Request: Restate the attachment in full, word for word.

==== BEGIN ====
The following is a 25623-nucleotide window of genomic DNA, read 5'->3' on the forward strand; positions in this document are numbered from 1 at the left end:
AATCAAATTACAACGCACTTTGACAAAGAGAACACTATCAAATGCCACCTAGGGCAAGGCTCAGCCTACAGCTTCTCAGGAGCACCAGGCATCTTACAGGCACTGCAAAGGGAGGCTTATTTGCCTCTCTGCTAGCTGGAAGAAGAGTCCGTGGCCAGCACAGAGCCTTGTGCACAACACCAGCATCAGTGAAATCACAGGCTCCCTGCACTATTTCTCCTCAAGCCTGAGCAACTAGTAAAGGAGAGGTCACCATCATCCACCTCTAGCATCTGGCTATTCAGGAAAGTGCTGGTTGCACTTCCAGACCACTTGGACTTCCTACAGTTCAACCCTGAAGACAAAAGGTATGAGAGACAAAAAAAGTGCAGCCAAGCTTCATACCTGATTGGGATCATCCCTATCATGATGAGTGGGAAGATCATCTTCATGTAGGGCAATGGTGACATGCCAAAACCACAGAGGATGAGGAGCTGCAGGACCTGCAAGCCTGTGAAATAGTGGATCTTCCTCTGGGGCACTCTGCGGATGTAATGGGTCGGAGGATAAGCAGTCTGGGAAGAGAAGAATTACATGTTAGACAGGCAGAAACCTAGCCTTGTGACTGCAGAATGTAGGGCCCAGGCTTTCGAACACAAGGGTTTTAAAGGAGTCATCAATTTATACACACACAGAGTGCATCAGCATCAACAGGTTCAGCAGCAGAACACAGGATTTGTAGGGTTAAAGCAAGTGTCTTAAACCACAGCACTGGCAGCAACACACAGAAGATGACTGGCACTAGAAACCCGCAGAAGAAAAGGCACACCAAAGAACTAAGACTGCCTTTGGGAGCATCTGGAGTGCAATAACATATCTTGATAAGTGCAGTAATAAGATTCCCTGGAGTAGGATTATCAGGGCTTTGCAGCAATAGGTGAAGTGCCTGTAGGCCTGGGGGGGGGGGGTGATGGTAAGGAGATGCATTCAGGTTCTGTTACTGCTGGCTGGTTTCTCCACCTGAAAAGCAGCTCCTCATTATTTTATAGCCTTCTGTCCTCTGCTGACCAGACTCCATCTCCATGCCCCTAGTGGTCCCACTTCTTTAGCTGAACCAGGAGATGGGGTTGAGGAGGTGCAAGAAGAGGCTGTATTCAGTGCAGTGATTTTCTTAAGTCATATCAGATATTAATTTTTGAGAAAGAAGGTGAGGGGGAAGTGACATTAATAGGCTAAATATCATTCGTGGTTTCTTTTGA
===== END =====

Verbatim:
The following is a 25623-nucleotide window of genomic DNA, read 5'->3' on the forward strand; positions in this document are numbered from 1 at the left end:
AATCAAATTACAACGCACTTTGACAAAGAGAACACTATCAAATGCCACCTAGGGCAAGGCTCAGCCTACAGCTTCTCAGGAGCACCAGGCATCTTACAGGCACTGCAAAGGGAGGCTTATTTGCCTCTCTGCTAGCTGGAAGAAGAGTCCGTGGCCAGCACAGAGCCTTGTGCACAACACCAGCATCAGTGAAATCACAGGCTCCCTGCACTATTTCTCCTCAAGCCTGAGCAACTAGTAAAGGAGAGGTCACCATCATCCACCTCTAGCATCTGGCTATTCAGGAAAGTGCTGGTTGCACTTCCAGACCACTTGGACTTCCTACAGTTCAACCCTGAAGACAAAAGGTATGAGAGACAAAAAAAGTGCAGCCAAGCTTCATACCTGATTGGGATCATCCCTATCATGATGAGTGGGAAGATCATCTTCATGTAGGGCAATGGTGACATGCCAAAACCACAGAGGATGAGGAGCTGCAGGACCTGCAAGCCTGTGAAATAGTGGATCTTCCTCTGGGGCACTCTGCGGATGTAATGGGTCGGAGGATAAGCAGTCTGGGAAGAGAAGAATTACATGTTAGACAGGCAGAAACCTAGCCTTGTGACTGCAGAATGTAGGGCCCAGGCTTTCGAACACAAGGGTTTTAAAGGAGTCATCAATTTATACACACACAGAGTGCATCAGCATCAACAGGTTCAGCAGCAGAACACAGGATTTGTAGGGTTAAAGCAAGTGTCTTAAACCACAGCACTGGCAGCAACACACAGAAGATGACTGGCACTAGAAACCCGCAGAAGAAAAGGCACACCAAAGAACTAAGACTGCCTTTGGGAGCATCTGGAGTGCAATAACATATCTTGATAAGTGCAGTAATAAGATTCCCTGGAGTAGGATTATCAGGGCTTTGCAGCAATAGGTGAAGTGCCTGTAGGCCTGGGGGGGGGGGGTGATGGTAAGGAGATGCATTCAGGTTCTGTTACTGCTGGCTGGTTTCTCCACCTGAAAAGCAGCTCCTCATTATTTTATAGCCTTCTGTCCTCTGCTGACCAGACTCCATCTCCATGCCCCTAGTGGTCCCACTTCTTTAGCTGAACCAGGAGATGGGGTTGAGGAGGTGCAAGAAGAGGCTGTATTCAGTGCAGTGATTTTCTTAAGTCATATCAGATATTAATTTTTGAGAAAGAAGGTGAGGGGGAAGTGACATTAATAGGCTAAATATCATTCGTGGTTTCTTTTGA